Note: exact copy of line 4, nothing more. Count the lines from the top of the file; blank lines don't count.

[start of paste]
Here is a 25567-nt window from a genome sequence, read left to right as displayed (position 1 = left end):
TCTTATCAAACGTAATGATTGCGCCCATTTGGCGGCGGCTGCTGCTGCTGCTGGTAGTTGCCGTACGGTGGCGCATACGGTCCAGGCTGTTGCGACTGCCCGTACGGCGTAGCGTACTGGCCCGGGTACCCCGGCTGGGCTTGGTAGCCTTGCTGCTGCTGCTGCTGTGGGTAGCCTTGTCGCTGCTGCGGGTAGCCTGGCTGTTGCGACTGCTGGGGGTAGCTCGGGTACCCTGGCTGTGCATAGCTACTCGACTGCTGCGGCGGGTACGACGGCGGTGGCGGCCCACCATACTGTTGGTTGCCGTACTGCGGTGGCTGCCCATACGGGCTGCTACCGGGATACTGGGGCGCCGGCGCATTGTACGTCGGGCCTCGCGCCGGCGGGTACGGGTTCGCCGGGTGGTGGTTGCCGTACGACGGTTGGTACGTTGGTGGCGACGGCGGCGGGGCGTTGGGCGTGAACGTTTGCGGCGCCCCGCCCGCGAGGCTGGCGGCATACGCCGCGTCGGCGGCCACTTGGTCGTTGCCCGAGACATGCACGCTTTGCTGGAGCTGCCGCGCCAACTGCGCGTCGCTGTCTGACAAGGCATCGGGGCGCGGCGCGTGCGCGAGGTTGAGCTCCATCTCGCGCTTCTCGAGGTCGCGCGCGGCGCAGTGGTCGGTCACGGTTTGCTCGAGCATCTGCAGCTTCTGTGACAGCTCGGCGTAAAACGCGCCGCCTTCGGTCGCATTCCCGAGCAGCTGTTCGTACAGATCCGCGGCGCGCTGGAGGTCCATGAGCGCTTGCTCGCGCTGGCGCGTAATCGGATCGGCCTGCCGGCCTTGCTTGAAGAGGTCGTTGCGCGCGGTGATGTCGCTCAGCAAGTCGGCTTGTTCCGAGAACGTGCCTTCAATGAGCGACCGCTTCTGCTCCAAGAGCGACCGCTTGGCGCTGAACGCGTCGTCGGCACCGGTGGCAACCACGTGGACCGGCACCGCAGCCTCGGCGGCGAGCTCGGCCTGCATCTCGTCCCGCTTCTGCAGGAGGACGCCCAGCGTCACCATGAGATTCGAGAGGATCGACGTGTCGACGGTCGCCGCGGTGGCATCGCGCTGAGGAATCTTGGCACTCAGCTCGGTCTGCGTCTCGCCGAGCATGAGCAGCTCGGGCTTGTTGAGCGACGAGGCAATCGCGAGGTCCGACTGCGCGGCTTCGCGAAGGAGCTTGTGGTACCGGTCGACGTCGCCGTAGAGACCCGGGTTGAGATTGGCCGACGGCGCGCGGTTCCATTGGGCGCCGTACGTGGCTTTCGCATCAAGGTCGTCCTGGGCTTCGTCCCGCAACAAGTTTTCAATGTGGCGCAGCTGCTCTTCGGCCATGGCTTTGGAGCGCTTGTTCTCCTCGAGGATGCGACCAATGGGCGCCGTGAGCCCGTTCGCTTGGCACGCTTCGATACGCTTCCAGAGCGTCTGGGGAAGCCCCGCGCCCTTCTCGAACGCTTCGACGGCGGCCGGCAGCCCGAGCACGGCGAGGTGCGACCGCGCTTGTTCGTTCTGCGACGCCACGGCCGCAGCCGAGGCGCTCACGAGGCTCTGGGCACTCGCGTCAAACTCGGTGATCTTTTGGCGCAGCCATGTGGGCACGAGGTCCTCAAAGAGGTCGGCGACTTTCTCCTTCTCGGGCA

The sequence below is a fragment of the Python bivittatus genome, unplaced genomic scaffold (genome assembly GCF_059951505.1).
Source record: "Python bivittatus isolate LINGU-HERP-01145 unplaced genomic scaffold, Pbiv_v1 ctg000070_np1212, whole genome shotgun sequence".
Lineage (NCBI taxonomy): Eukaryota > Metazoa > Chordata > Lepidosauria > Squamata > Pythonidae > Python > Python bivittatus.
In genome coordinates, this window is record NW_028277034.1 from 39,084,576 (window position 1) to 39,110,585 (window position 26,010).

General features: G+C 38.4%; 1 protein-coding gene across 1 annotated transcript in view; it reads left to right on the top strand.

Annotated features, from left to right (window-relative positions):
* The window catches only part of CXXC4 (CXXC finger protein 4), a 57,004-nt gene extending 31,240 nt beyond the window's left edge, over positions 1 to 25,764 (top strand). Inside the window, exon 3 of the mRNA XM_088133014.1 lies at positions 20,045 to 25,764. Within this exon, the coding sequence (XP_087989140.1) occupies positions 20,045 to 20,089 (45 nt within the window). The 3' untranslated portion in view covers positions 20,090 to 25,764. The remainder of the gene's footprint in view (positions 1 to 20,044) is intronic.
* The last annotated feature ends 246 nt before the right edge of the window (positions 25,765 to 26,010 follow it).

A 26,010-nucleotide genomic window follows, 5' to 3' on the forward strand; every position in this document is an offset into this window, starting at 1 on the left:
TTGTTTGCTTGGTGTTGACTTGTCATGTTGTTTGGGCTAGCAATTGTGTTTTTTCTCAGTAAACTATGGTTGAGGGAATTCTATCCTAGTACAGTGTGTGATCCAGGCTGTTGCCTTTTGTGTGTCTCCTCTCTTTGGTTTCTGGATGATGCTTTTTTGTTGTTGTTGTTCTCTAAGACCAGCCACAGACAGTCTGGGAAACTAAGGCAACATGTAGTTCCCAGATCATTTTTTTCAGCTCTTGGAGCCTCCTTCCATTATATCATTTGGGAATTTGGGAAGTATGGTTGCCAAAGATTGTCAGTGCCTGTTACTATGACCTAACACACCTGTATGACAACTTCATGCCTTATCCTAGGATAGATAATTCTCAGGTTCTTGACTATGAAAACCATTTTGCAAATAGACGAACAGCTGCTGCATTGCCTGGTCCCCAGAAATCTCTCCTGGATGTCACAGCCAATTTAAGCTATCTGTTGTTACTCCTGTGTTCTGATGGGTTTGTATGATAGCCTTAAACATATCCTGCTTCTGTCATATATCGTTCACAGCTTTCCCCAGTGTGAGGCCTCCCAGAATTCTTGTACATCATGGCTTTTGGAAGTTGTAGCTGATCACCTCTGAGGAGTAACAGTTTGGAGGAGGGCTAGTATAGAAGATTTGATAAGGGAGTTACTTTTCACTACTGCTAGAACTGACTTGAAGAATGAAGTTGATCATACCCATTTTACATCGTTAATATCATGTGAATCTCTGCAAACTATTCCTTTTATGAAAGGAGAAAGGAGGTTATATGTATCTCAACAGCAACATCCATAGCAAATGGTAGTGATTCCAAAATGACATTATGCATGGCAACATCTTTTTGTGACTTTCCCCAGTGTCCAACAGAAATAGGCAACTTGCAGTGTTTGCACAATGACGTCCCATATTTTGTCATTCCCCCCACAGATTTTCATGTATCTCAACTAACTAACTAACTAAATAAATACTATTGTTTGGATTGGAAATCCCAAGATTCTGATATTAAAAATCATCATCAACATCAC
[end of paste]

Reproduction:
Source record: "Python bivittatus isolate LINGU-HERP-01145 unplaced genomic scaffold, Pbiv_v1 ctg000070_np1212, whole genome shotgun sequence".